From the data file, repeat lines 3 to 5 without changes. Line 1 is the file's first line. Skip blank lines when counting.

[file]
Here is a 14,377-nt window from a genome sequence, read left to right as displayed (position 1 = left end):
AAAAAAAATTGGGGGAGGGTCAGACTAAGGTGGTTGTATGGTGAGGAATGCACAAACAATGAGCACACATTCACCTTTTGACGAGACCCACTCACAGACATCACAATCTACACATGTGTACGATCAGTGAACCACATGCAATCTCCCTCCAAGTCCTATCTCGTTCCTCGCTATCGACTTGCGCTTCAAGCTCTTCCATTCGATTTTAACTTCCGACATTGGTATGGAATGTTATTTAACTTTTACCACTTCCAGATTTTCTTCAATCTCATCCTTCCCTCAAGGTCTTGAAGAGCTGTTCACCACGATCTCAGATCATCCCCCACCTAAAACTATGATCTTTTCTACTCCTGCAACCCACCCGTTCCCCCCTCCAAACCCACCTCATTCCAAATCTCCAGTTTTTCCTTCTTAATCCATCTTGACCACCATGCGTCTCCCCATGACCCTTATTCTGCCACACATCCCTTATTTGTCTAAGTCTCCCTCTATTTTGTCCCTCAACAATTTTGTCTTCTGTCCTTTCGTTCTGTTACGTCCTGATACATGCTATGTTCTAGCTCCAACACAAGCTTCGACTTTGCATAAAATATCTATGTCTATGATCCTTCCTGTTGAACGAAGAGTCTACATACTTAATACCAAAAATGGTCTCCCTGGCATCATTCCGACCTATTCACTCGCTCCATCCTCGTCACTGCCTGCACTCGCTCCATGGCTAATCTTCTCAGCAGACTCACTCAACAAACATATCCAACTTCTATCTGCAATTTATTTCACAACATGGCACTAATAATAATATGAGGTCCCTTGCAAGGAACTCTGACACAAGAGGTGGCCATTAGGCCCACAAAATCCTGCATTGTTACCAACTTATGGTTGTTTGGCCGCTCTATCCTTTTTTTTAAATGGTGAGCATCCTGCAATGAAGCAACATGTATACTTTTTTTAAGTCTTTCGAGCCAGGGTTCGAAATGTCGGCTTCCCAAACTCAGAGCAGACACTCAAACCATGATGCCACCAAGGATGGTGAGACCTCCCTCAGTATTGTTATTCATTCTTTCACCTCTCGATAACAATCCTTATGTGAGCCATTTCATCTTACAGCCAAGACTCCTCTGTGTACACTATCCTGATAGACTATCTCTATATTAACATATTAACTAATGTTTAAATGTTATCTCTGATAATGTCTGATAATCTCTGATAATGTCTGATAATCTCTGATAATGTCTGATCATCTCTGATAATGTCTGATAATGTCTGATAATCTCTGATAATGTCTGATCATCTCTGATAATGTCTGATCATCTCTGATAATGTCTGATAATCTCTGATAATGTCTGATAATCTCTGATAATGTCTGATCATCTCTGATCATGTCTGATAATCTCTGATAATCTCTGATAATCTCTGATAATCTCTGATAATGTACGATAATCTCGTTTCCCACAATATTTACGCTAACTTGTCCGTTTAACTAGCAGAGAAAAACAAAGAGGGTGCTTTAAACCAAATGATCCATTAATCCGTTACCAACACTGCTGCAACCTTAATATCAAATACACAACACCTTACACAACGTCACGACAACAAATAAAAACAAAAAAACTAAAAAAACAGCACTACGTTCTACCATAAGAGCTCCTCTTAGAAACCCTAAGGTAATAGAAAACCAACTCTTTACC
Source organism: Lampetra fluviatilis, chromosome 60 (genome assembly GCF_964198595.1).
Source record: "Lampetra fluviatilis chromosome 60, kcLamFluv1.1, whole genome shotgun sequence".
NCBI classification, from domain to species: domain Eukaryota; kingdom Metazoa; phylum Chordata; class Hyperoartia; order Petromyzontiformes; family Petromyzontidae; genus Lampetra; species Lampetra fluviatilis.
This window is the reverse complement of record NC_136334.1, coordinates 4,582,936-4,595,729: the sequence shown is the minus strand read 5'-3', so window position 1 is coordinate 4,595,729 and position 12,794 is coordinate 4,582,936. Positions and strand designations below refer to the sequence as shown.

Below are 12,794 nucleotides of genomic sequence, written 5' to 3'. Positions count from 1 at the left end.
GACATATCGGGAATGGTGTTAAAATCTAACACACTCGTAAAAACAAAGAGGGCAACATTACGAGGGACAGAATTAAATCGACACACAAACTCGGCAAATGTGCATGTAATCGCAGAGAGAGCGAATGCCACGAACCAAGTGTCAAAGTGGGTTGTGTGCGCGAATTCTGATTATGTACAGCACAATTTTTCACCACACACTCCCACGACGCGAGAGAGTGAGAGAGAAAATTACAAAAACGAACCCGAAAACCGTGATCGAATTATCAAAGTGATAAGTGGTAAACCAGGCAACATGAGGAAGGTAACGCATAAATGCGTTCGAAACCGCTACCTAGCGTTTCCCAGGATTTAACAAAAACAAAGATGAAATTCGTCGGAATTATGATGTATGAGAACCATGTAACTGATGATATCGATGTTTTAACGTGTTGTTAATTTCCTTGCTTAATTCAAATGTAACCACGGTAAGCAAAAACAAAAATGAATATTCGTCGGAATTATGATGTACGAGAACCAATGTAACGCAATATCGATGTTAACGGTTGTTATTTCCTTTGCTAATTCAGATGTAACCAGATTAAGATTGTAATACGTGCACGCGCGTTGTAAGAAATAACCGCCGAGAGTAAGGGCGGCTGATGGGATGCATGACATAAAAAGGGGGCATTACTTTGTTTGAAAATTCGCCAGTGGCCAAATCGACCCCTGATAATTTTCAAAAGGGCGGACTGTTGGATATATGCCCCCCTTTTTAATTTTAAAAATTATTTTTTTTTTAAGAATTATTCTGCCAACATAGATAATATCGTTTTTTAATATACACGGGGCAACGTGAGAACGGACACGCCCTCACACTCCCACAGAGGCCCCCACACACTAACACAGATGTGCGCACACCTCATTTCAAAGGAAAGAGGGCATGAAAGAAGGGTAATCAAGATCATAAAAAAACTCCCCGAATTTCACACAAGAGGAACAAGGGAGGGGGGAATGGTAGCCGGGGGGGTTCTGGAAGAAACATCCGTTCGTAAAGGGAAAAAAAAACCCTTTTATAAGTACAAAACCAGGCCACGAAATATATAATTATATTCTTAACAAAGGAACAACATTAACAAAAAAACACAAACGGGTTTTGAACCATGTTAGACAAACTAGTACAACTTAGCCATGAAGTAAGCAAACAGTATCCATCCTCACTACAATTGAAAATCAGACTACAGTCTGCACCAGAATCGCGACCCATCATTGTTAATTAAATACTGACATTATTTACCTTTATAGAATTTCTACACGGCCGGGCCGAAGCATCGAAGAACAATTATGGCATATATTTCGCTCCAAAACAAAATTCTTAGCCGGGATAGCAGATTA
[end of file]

Source organism: Lampetra fluviatilis, chromosome 60 (genome assembly GCF_964198595.1).
Source record: "Lampetra fluviatilis chromosome 60, kcLamFluv1.1, whole genome shotgun sequence".
NCBI classification, from domain to species: domain Eukaryota; kingdom Metazoa; phylum Chordata; class Hyperoartia; order Petromyzontiformes; family Petromyzontidae; genus Lampetra; species Lampetra fluviatilis.